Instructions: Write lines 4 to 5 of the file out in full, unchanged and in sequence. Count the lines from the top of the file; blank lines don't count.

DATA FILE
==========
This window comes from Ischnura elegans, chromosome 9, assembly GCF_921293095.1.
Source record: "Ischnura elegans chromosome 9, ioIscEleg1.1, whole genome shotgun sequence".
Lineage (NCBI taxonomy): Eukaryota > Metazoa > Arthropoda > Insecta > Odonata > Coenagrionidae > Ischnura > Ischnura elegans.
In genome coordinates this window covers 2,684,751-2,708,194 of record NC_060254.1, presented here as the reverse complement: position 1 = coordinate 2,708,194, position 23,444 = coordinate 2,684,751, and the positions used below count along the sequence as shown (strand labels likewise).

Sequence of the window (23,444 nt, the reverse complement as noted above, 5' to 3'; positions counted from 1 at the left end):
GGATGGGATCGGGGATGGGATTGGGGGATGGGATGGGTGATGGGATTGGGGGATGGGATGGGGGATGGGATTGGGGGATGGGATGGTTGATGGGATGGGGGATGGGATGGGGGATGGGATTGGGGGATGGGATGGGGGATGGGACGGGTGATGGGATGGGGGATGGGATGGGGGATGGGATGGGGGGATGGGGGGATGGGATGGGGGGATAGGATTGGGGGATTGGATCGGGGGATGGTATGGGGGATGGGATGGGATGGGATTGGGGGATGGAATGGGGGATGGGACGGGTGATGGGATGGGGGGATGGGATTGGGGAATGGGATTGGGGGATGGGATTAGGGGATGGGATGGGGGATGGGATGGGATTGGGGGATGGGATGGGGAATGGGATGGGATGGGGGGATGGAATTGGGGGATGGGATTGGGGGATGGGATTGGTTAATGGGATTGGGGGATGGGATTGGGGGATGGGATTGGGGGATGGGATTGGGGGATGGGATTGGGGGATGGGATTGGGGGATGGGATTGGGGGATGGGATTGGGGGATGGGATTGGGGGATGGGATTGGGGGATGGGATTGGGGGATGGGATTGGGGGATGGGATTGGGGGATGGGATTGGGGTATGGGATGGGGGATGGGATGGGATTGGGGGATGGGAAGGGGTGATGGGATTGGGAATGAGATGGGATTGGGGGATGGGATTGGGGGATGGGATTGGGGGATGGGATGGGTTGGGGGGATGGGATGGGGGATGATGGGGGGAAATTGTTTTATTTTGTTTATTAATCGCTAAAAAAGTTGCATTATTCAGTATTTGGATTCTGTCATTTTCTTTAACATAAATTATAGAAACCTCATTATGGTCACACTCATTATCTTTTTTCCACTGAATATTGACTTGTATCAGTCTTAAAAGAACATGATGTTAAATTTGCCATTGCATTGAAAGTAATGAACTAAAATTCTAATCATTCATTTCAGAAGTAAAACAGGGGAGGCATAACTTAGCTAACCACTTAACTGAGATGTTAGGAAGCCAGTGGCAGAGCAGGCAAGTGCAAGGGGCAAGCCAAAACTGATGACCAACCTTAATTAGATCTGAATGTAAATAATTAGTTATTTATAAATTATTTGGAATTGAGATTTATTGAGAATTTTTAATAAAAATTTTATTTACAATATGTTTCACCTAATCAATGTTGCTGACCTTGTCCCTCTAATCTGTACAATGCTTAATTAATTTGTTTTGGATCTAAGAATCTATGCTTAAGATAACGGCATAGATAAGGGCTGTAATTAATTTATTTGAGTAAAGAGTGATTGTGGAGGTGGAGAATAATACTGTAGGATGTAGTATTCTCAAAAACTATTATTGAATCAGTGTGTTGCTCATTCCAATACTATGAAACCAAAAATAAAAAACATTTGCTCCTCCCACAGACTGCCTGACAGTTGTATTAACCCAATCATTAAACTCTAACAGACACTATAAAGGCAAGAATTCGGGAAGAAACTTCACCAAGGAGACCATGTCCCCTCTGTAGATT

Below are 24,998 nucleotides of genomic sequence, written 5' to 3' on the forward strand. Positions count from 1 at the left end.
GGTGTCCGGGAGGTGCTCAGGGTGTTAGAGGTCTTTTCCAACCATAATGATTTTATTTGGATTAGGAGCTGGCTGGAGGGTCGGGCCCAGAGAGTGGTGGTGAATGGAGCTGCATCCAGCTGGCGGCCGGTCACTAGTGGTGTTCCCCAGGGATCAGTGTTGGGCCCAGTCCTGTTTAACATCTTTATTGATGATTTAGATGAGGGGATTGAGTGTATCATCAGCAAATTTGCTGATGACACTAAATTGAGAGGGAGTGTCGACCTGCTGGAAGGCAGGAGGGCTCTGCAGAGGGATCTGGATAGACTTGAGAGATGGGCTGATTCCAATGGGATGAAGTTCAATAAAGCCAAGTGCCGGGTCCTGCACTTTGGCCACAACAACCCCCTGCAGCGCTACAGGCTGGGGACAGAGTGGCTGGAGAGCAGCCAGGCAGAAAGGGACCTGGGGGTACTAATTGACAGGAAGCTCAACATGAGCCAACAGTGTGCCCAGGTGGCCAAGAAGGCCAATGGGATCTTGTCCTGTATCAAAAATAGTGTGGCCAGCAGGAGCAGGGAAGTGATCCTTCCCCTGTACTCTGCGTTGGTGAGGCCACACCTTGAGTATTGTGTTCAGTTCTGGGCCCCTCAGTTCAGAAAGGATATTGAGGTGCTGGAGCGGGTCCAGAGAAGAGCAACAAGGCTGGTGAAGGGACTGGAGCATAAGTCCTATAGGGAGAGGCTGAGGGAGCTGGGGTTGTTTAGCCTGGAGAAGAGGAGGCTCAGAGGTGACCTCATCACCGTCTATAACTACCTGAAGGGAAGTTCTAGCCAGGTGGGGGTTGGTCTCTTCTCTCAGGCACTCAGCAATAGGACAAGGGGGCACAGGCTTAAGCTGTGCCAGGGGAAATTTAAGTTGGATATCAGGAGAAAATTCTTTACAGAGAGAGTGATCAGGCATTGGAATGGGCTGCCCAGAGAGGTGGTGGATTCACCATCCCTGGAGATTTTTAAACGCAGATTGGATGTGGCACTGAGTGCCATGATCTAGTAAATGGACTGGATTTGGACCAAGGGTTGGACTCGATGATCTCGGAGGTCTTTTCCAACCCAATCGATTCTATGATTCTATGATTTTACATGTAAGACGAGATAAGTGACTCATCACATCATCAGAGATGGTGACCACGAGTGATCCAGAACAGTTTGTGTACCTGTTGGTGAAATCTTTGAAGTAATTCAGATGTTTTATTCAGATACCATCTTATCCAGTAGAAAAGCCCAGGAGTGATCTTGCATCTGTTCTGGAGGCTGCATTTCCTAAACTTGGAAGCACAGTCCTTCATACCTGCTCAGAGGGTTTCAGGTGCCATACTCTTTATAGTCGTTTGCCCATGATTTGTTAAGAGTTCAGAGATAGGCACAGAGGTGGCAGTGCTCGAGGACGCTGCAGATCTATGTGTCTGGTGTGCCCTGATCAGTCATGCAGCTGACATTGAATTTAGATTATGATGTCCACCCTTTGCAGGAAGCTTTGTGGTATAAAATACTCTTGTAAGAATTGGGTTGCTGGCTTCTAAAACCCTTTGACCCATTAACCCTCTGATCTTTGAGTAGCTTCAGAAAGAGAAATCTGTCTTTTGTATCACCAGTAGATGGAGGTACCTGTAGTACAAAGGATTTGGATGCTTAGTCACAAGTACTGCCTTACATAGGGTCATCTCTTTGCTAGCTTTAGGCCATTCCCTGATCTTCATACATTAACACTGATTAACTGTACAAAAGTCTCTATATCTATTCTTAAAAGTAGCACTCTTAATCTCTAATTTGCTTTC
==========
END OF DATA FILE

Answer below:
In genome coordinates this window covers 2,684,751-2,708,194 of record NC_060254.1, presented here as the reverse complement: position 1 = coordinate 2,708,194, position 23,444 = coordinate 2,684,751, and the positions used below count along the sequence as shown (strand labels likewise).

Sequence of the window (23,444 nt, the reverse complement as noted above, 5' to 3'; positions counted from 1 at the left end):